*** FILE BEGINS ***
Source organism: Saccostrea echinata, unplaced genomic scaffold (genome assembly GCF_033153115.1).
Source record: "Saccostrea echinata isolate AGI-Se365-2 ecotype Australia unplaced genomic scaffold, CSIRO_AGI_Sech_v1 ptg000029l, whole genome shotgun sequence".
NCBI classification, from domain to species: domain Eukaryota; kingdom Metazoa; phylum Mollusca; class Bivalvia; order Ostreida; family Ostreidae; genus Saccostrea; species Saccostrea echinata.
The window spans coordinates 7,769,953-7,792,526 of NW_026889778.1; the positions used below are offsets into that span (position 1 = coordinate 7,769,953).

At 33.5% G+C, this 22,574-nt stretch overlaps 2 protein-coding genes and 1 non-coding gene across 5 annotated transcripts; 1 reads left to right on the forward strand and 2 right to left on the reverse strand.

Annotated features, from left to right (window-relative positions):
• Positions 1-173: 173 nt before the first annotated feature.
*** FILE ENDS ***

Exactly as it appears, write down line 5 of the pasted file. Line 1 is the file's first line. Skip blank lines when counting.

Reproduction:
At 33.5% G+C, this 22,574-nt stretch overlaps 2 protein-coding genes and 1 non-coding gene across 5 annotated transcripts; 1 reads left to right on the forward strand and 2 right to left on the reverse strand.